Visions of hell from Africa
Two recent and deeply disturbing ABC Four Corners documentaries have me thinking about how much women suffer. About how common, even normalised, their suffering is, and how little is done to address it.
Late last month, Four Corners broadcast the documentary ‘Heart of Darkness’ about the systematic rape of women in the Democratic Republic of Congo. Their rape is commonly accompanied by genital mutilation. So many women – and even little girls – require surgery to repair what was done to them. And even then, many are raped again. Justice stands at a distance: most of the violated women can never access it.
Heart of Darkness is described on the ABC’s website :
The Democractic Republic of Congo is the most dangerous place in the world to be a woman. It’s a place where rape has become a weapon of war. Now a BBC film crew follows Judith Wanga as she meets the survivors of the conflict. She talks to women, children, and child soldiers who’ve been forced to kill so that they themselves will not be killed. To her horror, she discovers that the violence is fuelled, in part, by the need to mine the minerals that go into the manufacture of mobile phones and laptops.
Twenty-three-year-old Judith Wanga grew up in London and is proud to be British. But Judith was born thousands of miles away in the Democratic Republic of Congo. Twenty years ago, with the country in turmoil and fearing for their daughter’s safety, her parents sent her to live with relatives in Britain.
Now Judith is going back to Congo for the first time. She wants to understand the childhood she missed and find the missing piece in the jigsaw puzzle of her life.
Judith quickly discovers two things: despite the fact the civil war in Congo has officially ended, in the east of the country a bitter conflict between Congolese troops and rebels continues. She also discovers that women across Congo have a very different status to women in Western countries.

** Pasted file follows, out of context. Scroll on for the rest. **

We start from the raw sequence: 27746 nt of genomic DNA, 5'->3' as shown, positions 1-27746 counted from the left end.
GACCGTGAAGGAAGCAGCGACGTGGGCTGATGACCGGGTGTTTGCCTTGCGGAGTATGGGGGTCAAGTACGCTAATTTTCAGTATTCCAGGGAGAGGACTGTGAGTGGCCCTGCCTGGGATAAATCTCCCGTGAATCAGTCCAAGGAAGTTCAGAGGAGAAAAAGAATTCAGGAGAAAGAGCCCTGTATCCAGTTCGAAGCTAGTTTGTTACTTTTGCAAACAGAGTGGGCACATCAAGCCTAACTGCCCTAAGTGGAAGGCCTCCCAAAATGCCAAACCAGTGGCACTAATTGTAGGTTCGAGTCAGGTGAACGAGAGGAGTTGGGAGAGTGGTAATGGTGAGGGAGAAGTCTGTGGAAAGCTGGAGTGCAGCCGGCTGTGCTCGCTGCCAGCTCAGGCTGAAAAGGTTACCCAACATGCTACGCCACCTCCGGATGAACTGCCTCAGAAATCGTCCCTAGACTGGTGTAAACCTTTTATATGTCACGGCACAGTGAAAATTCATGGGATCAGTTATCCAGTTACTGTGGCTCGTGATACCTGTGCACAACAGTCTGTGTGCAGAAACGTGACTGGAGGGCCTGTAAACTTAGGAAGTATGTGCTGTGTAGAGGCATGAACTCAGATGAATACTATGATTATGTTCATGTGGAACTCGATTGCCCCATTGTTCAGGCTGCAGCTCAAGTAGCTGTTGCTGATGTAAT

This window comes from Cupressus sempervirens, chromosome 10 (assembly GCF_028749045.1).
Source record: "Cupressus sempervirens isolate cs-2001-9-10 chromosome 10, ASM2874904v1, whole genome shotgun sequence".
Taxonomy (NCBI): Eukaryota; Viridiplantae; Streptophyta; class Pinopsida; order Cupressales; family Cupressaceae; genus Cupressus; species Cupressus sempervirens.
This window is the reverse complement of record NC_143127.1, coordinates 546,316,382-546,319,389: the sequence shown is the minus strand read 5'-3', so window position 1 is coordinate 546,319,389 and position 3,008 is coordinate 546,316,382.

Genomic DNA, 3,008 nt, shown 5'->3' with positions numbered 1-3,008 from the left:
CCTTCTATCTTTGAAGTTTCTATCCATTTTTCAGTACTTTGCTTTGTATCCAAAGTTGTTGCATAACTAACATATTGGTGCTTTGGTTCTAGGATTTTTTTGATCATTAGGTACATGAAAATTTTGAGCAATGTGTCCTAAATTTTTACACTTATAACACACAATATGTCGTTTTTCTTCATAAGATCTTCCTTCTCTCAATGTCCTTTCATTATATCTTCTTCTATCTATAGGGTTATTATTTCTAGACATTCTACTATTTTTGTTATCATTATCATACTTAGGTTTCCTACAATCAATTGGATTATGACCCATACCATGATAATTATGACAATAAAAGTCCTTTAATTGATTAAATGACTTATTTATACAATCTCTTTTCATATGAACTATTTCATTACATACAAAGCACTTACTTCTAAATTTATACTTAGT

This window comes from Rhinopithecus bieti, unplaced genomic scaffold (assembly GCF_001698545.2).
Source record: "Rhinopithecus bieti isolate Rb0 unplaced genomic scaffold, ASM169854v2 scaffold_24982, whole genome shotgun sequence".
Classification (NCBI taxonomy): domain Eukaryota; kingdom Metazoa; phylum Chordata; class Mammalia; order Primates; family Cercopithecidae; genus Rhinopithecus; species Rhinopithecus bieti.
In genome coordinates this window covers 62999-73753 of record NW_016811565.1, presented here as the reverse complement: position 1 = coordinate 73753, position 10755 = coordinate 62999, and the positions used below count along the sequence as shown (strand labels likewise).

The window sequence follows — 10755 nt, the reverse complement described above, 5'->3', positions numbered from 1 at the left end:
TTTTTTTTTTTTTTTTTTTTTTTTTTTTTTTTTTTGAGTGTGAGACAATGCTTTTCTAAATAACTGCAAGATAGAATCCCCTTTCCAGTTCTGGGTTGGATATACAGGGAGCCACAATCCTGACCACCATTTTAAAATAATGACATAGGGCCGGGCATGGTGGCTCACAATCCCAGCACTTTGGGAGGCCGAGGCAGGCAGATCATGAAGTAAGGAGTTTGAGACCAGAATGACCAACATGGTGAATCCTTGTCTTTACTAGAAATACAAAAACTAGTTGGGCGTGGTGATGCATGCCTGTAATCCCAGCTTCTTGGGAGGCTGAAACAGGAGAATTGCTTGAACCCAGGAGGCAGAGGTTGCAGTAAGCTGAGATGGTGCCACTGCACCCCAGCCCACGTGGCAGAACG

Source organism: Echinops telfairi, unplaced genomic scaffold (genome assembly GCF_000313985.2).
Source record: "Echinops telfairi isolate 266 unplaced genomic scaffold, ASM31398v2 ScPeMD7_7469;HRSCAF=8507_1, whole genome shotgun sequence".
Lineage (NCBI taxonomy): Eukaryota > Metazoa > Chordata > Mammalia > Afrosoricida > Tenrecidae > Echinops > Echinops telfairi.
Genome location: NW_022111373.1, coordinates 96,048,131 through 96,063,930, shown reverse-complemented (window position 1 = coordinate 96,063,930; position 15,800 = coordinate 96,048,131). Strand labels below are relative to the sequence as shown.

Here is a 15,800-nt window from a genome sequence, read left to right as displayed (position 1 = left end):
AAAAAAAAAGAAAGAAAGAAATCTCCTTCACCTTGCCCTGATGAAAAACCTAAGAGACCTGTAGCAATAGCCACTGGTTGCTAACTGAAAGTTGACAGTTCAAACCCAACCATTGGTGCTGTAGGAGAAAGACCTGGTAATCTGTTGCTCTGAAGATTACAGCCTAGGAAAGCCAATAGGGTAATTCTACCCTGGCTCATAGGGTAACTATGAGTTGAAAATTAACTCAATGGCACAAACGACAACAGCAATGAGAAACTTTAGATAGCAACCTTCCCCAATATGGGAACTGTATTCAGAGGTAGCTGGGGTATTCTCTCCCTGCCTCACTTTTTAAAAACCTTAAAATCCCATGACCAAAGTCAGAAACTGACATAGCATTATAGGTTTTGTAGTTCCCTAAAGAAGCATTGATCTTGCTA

After the reunion with her parents, Judith visits eastern Congo, an area that has been devastated by conflict. There she learns that rape is an epidemic. Judith meets a radio journalist who conducts a one person campaign to expose the extent of the violence directed at women. She hears the stories of those who have been attacked and meets the children who are born as a result of the rapes.
As well as meeting the victims of this conflict, Judith also talks to some of the perpetrators. She meets a young woman who was forced to join the military to survive. The woman reveals how she was forced to kill and how she fled the armed forces only to find herself without money to support her child. Now she supports herself by working as a prostitute.
Amidst all the horror, Judith also glimpses a few signs of hope. She visits a centre that has been built to provide a sanctuary for women who have been assaulted, called ‘City of Joy’. In another part of Congo she meets the young men and women who carry out dramatic performances exposing the brutality they have seen and experienced.
On discovering the harsh realities of her homeland, Judith begins to understand why her parents sent her away as a child. Her experience also makes her determined to return home to Britain and encourage awareness of the plight of her country, and the women forced to endure unimaginable suffering.